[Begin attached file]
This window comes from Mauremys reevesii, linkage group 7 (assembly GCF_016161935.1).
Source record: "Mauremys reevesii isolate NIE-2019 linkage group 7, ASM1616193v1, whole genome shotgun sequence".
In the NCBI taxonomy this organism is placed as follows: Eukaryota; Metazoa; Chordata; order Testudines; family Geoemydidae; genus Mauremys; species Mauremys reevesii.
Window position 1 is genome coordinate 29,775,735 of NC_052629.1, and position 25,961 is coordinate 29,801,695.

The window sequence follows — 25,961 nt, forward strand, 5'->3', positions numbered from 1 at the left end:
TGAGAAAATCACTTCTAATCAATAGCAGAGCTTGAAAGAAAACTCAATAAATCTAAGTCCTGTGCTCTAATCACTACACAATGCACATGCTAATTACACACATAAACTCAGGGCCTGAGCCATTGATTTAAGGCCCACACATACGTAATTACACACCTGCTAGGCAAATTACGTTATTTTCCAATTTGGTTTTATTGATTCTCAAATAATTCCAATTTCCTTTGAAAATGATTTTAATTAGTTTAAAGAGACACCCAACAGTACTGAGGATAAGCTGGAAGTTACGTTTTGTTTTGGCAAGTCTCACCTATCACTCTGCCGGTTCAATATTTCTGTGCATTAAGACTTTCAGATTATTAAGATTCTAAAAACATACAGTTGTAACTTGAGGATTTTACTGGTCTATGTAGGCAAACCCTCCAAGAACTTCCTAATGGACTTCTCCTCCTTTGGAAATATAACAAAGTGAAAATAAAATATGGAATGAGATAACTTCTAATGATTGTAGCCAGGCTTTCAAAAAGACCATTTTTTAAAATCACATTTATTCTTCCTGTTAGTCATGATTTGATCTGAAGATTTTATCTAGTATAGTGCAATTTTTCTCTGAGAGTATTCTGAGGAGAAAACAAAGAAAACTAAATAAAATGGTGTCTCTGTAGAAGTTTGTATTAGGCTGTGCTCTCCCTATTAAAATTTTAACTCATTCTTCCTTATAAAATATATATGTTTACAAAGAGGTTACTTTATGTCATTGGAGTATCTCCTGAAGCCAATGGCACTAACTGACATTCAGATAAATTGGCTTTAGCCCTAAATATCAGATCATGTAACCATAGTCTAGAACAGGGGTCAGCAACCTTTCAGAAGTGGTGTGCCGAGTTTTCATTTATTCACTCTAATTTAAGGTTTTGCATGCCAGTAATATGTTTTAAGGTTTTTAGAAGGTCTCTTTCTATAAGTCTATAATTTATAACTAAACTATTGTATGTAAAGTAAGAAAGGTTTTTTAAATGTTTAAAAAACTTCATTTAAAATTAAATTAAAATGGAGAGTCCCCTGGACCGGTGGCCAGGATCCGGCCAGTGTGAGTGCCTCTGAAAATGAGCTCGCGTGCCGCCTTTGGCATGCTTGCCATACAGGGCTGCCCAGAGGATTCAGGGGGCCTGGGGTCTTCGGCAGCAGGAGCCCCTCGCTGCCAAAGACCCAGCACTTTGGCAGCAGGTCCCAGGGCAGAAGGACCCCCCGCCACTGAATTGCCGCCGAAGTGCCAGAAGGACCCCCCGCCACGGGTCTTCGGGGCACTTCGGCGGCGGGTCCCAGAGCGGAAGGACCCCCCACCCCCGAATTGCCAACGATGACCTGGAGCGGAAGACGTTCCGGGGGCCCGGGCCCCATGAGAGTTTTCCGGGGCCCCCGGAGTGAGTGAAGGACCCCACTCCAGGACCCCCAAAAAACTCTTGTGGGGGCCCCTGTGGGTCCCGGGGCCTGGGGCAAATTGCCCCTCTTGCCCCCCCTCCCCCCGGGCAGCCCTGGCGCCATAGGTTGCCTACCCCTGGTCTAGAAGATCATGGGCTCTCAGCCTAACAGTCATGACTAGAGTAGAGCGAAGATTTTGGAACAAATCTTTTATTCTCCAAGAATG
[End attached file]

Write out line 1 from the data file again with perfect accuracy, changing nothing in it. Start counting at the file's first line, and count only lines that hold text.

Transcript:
This window comes from Mauremys reevesii, linkage group 7 (assembly GCF_016161935.1).